With the introduction of the getPageInfo method, we can now access it and start positioning things where the user can see them. For example, to position a div at the top of the viewport using jQuery, try this:
var offset = parseInt(pageInfo.scrollTop) - parseInt(pageInfo.offsetTop);
// use Math.max so that the element isn't positioned above the top of the page
top: Math.max(offset, 0)
You might have noticed that I’ve surrounded the page info properties with the parseInt function. This is because they are stored by the SDK as strings so must be parsed before you can use them in mathematical operations.
Bonus: canvas.pageInfoChange Event This isn’t documented on the Facebook Developer website, so may be change without warning, however while poking around the SDK code for pageInfo, I noticed a pageInfoChange event gets dispatched after the pageInfo object is updated. This lets us listen for when the user scrolls the browser window and update the display accordingly, for example by keeping the dialog window in the center of the user’s screen.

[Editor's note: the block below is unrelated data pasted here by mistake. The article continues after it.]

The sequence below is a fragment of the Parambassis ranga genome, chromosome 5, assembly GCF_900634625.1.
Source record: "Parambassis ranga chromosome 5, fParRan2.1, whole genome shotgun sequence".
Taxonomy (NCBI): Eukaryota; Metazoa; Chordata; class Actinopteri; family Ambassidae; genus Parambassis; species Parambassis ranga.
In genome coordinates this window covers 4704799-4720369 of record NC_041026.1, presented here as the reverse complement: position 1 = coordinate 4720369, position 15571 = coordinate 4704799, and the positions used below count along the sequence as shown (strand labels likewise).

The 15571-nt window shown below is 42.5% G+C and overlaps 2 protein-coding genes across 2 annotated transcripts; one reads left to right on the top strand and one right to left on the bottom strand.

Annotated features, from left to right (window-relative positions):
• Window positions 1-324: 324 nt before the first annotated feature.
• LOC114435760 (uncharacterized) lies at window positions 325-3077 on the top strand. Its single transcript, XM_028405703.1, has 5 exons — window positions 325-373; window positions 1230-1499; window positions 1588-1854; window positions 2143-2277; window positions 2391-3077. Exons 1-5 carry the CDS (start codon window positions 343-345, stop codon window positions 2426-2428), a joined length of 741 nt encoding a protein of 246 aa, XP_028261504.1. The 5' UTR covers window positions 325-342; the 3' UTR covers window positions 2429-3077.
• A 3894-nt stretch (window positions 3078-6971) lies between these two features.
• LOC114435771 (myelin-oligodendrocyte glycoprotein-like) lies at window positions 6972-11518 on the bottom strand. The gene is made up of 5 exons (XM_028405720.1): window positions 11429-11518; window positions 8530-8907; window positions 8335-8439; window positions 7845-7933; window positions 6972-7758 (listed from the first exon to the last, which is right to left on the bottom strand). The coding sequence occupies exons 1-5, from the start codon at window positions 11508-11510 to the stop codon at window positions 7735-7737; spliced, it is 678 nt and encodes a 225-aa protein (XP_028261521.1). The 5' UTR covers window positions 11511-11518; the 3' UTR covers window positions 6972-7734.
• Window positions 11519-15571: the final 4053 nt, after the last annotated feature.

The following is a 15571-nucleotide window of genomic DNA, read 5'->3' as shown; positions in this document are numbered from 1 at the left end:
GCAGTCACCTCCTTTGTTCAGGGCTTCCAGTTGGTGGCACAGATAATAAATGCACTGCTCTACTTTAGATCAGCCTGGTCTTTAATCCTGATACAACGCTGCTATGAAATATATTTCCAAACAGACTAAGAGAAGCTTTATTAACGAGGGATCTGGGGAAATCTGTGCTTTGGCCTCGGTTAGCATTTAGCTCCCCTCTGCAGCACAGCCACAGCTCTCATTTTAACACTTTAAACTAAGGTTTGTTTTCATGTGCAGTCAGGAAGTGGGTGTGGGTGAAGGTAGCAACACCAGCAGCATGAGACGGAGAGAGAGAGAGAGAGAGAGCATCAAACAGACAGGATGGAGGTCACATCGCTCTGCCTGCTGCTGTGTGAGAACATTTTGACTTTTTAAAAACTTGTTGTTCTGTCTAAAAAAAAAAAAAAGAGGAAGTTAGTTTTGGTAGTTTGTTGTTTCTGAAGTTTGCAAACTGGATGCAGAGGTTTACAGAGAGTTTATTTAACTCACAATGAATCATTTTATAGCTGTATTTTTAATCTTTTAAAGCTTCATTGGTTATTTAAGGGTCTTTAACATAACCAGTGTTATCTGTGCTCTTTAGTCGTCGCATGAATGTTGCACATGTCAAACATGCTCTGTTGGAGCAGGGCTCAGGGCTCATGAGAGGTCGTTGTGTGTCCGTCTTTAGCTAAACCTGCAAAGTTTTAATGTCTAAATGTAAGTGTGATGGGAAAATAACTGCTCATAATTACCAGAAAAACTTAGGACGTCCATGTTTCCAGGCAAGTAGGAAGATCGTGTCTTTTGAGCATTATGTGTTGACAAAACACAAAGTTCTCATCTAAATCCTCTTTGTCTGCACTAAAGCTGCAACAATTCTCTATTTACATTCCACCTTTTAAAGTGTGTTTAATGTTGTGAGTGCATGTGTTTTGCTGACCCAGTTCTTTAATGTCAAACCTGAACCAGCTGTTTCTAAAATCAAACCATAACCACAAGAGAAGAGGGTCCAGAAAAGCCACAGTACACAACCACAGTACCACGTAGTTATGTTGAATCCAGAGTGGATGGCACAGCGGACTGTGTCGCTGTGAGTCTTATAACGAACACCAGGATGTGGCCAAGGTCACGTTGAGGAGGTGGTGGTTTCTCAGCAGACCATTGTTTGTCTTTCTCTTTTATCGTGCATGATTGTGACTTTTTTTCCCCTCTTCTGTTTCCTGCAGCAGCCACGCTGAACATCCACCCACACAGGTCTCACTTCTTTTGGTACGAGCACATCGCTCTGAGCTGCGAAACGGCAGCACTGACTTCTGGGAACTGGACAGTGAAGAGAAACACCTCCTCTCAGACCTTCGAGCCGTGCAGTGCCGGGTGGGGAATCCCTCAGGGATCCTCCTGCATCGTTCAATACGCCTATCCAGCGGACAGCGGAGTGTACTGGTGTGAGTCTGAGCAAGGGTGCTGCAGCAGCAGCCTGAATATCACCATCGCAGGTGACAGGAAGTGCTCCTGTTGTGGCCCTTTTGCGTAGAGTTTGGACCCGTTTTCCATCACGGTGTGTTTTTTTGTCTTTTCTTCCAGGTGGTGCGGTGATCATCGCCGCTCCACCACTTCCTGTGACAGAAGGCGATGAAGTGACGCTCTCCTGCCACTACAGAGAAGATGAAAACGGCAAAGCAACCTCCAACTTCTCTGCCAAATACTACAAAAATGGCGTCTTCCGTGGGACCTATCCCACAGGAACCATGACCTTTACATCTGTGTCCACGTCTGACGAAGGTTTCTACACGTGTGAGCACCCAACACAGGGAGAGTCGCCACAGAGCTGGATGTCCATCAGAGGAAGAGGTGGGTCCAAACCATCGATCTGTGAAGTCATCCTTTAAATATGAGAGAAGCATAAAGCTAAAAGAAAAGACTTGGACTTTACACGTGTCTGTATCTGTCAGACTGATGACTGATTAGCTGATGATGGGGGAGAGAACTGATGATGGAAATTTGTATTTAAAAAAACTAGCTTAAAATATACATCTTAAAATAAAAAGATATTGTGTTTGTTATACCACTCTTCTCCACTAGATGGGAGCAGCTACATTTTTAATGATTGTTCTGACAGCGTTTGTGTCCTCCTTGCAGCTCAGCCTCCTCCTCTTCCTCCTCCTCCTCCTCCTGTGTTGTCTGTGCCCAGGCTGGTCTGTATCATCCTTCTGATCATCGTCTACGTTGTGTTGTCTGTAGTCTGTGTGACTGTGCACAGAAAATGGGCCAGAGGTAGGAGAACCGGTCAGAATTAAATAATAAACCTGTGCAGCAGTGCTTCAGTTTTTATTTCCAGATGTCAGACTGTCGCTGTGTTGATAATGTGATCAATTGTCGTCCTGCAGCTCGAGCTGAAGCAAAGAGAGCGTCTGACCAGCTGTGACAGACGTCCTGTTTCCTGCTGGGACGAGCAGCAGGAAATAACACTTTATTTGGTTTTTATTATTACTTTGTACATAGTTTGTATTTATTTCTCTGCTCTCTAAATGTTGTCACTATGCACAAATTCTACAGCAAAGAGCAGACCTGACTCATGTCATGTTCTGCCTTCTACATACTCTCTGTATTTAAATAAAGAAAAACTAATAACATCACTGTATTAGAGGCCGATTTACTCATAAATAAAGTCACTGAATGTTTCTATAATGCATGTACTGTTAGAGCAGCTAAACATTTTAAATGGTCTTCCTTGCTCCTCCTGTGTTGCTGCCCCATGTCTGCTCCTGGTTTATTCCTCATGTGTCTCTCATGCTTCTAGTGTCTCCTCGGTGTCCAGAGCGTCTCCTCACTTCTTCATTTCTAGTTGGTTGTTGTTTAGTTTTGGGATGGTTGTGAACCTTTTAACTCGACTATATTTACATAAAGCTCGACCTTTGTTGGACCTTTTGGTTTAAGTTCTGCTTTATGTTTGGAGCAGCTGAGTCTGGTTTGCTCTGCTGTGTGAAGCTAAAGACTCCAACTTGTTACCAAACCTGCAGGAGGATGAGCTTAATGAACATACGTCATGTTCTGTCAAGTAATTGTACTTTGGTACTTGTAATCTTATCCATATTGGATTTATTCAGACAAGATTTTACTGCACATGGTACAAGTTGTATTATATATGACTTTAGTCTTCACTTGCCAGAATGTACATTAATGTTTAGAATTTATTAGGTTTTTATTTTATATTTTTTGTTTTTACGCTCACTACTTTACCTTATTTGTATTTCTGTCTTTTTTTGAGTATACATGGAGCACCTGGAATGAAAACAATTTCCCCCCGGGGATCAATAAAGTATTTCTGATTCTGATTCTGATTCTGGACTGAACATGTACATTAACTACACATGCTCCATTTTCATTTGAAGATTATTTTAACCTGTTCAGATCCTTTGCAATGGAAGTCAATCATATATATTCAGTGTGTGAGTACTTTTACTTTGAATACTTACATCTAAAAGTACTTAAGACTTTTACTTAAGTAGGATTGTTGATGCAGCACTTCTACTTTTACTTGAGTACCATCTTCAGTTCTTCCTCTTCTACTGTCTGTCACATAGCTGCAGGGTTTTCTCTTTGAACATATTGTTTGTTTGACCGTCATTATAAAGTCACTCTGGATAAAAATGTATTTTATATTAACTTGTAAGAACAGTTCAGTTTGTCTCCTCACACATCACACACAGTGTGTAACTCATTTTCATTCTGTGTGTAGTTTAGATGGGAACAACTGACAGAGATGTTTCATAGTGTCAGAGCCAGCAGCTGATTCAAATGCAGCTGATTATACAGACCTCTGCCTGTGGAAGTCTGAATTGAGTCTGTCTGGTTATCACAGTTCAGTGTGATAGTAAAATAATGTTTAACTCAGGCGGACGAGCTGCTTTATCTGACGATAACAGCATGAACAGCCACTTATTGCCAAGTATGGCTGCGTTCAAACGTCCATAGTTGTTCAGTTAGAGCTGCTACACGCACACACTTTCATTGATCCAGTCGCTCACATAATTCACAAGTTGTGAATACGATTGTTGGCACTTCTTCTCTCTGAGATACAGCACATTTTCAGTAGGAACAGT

top: Math.max(parseInt(event.scrollTop) - parseInt(event.offsetTop) +
Edit: Since writing this, Facebook have now removed the pageInfoChange event. You can create your own version that polls Facebook for the latest canvas data. See this question on StackOverflow for more info.
Because the page info object is updated via cross-domain ajax calls, it isn’t always up to date, and is only dispatched a couple of times per second, not at the same rate as the equivalent window.onscroll method would be called. Therefore, you can’t use it to lock an element to a specific position on the screen (emulating position: fixed,) that’s why I use jQuery animation to update the position of the box in the above example, as it avoids the dialog jumping around the page.